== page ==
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Home News Power Sector News New Mega Power policy - Preference for domestic equipment makers withdrawn

New Mega Power policy - Preference for domestic equipment makers withdrawn

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Mega Power PolicyThe Centre has approved modifications to the Mega Power Policy including withdrawal of 15% price preference for domestic equipment makers bidding for projects executed by PSU firms under tariff-based bidding. A ‘mega’ status entails fiscal benefits such as tax holidays and duty breaks on import of equipment for the project developer. The amendments to the policy, approved by the Union Cabinet, include scrapping the condition that required a mega power project to sell electricity to more than one State.

Under the new rules, States purchasing power from mega projects will not be required to privatise their distribution utilities to qualify for the fiscal sops under the scheme, as was mandated earlier. Instead, they just need to “undertake to carry out distribution reforms as laid out by the Power Ministry,” according to the modified policy. The clause on inter-State power sale has been done away in view of a multi-fold increase in demand across States, which now makes it possible for large industrialised States such as Maharashtra, Tamil Nadu and Gujarat to consume all of the electricity that a mega project can generate, a Power Ministry official said.

Benefits of the scheme have also been extended to the new super critical-technology based projects to be awarded through international competitive bidding, with the mandatory condition of setting up indigenous manufacturing facility.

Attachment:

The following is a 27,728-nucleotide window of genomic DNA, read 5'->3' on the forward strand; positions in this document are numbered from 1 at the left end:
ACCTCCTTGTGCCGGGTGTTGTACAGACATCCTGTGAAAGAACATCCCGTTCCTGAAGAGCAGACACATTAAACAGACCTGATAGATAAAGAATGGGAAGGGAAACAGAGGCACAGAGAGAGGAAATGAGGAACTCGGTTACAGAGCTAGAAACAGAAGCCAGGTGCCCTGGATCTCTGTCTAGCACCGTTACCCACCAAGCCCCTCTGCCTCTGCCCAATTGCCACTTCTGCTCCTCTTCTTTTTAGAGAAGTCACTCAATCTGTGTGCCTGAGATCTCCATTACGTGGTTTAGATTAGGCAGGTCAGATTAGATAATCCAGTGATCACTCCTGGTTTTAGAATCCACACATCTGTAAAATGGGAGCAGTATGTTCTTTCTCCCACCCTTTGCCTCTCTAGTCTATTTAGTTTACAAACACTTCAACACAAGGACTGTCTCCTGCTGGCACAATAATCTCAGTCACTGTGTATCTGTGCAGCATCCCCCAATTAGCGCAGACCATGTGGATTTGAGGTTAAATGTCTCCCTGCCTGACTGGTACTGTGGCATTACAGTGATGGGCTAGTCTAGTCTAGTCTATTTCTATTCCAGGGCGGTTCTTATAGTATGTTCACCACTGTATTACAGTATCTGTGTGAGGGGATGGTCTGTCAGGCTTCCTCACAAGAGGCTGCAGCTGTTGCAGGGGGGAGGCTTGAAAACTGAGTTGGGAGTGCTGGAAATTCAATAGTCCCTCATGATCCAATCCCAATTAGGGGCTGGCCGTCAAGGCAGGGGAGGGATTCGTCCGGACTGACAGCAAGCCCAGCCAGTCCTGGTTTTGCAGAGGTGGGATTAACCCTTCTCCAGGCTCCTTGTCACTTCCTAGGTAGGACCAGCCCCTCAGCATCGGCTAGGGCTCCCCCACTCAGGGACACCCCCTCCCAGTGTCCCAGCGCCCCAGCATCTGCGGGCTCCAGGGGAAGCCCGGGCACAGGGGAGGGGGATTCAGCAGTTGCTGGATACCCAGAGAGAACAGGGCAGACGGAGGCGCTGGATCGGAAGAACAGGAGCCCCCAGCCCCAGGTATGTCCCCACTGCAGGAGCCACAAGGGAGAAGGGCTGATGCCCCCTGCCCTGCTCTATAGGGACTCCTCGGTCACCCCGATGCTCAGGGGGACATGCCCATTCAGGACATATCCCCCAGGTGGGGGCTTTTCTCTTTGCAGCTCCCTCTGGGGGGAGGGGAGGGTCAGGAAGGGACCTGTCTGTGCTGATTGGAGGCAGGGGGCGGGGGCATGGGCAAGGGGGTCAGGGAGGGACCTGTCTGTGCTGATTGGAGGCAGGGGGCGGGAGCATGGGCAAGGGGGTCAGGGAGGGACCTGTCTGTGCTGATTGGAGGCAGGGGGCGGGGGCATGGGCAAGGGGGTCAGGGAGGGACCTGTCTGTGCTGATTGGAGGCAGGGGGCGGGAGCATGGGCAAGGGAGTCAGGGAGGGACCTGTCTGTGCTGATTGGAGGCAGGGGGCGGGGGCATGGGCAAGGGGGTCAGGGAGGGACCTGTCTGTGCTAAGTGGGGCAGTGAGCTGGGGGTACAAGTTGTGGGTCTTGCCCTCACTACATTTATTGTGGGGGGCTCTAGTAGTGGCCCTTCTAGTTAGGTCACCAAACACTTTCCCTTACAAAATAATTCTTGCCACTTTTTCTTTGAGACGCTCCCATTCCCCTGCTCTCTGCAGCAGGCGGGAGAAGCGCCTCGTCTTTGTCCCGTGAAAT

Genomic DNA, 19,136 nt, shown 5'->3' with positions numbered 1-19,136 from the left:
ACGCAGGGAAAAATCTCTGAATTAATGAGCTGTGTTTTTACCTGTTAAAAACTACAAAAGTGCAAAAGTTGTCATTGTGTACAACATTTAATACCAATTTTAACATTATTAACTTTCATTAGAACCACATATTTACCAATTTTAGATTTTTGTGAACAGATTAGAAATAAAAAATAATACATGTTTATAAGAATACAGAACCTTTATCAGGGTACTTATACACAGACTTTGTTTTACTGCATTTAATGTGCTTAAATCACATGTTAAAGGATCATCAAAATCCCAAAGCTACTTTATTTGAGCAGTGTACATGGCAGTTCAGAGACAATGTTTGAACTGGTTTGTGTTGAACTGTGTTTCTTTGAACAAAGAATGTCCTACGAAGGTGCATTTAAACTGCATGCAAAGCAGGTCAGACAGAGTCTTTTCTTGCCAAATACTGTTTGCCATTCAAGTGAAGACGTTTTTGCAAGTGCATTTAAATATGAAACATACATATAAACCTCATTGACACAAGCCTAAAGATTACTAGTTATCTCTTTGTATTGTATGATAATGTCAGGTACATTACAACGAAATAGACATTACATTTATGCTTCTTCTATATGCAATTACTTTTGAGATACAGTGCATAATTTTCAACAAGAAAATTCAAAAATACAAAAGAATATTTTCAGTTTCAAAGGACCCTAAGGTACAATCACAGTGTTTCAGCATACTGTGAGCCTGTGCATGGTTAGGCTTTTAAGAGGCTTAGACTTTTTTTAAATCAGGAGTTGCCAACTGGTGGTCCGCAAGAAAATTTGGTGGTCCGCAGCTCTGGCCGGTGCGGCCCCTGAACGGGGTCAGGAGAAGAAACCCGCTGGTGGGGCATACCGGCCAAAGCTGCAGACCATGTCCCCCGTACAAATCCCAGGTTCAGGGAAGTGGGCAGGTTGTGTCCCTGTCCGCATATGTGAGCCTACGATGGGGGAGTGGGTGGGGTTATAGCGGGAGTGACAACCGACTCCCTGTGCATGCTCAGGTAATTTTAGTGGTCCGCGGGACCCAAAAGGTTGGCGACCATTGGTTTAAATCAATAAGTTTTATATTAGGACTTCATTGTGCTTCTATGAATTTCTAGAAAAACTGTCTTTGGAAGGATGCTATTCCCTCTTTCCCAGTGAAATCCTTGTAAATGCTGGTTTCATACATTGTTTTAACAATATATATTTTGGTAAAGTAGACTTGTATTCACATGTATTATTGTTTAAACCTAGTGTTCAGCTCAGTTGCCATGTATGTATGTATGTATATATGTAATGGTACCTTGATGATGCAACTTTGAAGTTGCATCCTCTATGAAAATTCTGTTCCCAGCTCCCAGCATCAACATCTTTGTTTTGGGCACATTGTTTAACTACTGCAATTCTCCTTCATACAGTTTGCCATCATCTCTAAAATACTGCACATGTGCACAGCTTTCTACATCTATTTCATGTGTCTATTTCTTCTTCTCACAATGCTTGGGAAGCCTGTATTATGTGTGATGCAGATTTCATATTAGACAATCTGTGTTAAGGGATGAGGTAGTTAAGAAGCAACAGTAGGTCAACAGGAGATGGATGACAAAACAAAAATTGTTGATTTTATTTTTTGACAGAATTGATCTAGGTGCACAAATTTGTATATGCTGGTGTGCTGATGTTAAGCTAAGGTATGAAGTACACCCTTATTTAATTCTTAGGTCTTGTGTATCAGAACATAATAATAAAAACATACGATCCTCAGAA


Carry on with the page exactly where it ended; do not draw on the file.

Besides, while a basic Customs duty of 2.5 per cent will be imposed on imports for expansion of existing mega projects, all other benefits under the policy available to Greenfield projects would also be available to expansion units as well.

The modifications to the policy includes the withdrawal of the 15 per cent price preference for domestic equipment makers bidding for projects being executed by public sector companies under tariff-based competitive bidding process. However, the 15 per cent price preference will continue for domestic bidders in the case of cost plus projects being set up by public sector companies.

The threshold size requirement — 1,000 MW for fossil fuel-fired plants and 500 MW for hydel units — for projects to qualify for the mega power benefits has, however, not been tinkered with. While the term ‘mega’ project denotes stations that qualify under the Mega Power Policy criterion, the new term of ‘Ultra Mega Power Projects’ has been coined for a slew of generation plants that are coming up across the country, which have a minimum size of 4,000 MW each.

“The basic idea behind the amendments was to rationalise the policy and bring it in consonance with the National Electricity Policy 2005 and Tariff Policy 2006,” a Power Ministry official said.

Source- Hindu businessline

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